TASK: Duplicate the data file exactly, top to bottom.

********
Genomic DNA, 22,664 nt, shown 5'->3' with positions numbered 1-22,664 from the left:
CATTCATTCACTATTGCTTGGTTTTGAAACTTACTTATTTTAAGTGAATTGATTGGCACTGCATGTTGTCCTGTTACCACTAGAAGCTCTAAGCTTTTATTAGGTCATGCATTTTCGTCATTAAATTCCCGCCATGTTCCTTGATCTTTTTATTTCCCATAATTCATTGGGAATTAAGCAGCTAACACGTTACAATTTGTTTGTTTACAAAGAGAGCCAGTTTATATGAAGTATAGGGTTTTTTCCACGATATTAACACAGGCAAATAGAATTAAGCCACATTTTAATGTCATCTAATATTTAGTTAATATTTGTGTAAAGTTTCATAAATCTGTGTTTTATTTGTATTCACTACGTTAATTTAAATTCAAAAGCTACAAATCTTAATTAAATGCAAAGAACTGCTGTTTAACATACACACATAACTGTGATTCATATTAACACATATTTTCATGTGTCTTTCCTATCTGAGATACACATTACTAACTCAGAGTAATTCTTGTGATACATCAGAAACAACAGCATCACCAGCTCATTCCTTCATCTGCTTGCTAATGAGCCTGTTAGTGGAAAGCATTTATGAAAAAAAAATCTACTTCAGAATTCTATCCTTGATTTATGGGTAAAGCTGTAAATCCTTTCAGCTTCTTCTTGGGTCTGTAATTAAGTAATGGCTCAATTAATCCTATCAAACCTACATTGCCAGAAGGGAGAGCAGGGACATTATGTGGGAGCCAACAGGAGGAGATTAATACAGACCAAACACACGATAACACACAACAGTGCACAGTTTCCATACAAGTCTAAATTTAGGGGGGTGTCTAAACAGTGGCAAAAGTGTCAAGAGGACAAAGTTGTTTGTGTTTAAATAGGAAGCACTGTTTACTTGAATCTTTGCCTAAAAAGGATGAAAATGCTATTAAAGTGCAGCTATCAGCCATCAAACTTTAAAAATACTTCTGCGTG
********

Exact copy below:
Genomic DNA, 22,664 nt, shown 5'->3' with positions numbered 1-22,664 from the left:
CATTCATTCACTATTGCTTGGTTTTGAAACTTACTTATTTTAAGTGAATTGATTGGCACTGCATGTTGTCCTGTTACCACTAGAAGCTCTAAGCTTTTATTAGGTCATGCATTTTCGTCATTAAATTCCCGCCATGTTCCTTGATCTTTTTATTTCCCATAATTCATTGGGAATTAAGCAGCTAACACGTTACAATTTGTTTGTTTACAAAGAGAGCCAGTTTATATGAAGTATAGGGTTTTTTCCACGATATTAACACAGGCAAATAGAATTAAGCCACATTTTAATGTCATCTAATATTTAGTTAATATTTGTGTAAAGTTTCATAAATCTGTGTTTTATTTGTATTCACTACGTTAATTTAAATTCAAAAGCTACAAATCTTAATTAAATGCAAAGAACTGCTGTTTAACATACACACATAACTGTGATTCATATTAACACATATTTTCATGTGTCTTTCCTATCTGAGATACACATTACTAACTCAGAGTAATTCTTGTGATACATCAGAAACAACAGCATCACCAGCTCATTCCTTCATCTGCTTGCTAATGAGCCTGTTAGTGGAAAGCATTTATGAAAAAAAAATCTACTTCAGAATTCTATCCTTGATTTATGGGTAAAGCTGTAAATCCTTTCAGCTTCTTCTTGGGTCTGTAATTAAGTAATGGCTCAATTAATCCTATCAAACCTACATTGCCAGAAGGGAGAGCAGGGACATTATGTGGGAGCCAACAGGAGGAGATTAATACAGACCAAACACACGATAACACACAACAGTGCACAGTTTCCATACAAGTCTAAATTTAGGGGGGTGTCTAAACAGTGGCAAAAGTGTCAAGAGGACAAAGTTGTTTGTGTTTAAATAGGAAGCACTGTTTACTTGAATCTTTGCCTAAAAAGGATGAAAATGCTATTAAAGTGCAGCTATCAGCCATCAAACTTTAAAAATACTTCTGCGTG